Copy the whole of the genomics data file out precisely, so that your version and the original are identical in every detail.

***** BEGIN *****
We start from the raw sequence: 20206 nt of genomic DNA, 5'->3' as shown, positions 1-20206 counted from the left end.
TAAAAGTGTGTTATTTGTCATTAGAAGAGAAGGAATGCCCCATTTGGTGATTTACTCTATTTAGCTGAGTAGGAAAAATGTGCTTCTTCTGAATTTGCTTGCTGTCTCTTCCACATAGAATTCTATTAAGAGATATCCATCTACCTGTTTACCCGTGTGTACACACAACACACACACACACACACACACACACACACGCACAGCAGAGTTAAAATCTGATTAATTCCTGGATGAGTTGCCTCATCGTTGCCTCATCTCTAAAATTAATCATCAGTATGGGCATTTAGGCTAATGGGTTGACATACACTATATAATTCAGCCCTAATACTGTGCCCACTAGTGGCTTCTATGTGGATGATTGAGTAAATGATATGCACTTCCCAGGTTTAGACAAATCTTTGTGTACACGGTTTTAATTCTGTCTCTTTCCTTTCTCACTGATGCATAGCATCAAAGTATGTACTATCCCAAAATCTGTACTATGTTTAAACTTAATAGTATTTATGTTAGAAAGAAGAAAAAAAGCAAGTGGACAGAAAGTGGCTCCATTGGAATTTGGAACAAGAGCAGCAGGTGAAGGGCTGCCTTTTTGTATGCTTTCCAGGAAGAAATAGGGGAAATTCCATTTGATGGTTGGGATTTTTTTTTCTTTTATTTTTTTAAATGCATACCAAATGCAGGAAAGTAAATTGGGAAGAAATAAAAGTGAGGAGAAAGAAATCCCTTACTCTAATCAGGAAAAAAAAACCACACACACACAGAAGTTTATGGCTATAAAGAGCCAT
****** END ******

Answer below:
We start from the raw sequence: 20206 nt of genomic DNA, 5'->3' as shown, positions 1-20206 counted from the left end.
TAAAAGTGTGTTATTTGTCATTAGAAGAGAAGGAATGCCCCATTTGGTGATTTACTCTATTTAGCTGAGTAGGAAAAATGTGCTTCTTCTGAATTTGCTTGCTGTCTCTTCCACATAGAATTCTATTAAGAGATATCCATCTACCTGTTTACCCGTGTGTACACACAACACACACACACACACACACACACACACACGCACAGCAGAGTTAAAATCTGATTAATTCCTGGATGAGTTGCCTCATCGTTGCCTCATCTCTAAAATTAATCATCAGTATGGGCATTTAGGCTAATGGGTTGACATACACTATATAATTCAGCCCTAATACTGTGCCCACTAGTGGCTTCTATGTGGATGATTGAGTAAATGATATGCACTTCCCAGGTTTAGACAAATCTTTGTGTACACGGTTTTAATTCTGTCTCTTTCCTTTCTCACTGATGCATAGCATCAAAGTATGTACTATCCCAAAATCTGTACTATGTTTAAACTTAATAGTATTTATGTTAGAAAGAAGAAAAAAAGCAAGTGGACAGAAAGTGGCTCCATTGGAATTTGGAACAAGAGCAGCAGGTGAAGGGCTGCCTTTTTGTATGCTTTCCAGGAAGAAATAGGGGAAATTCCATTTGATGGTTGGGATTTTTTTTTCTTTTATTTTTTTAAATGCATACCAAATGCAGGAAAGTAAATTGGGAAGAAATAAAAGTGAGGAGAAAGAAATCCCTTACTCTAATCAGGAAAAAAAAACCACACACACACAGAAGTTTATGGCTATAAAGAGCCAT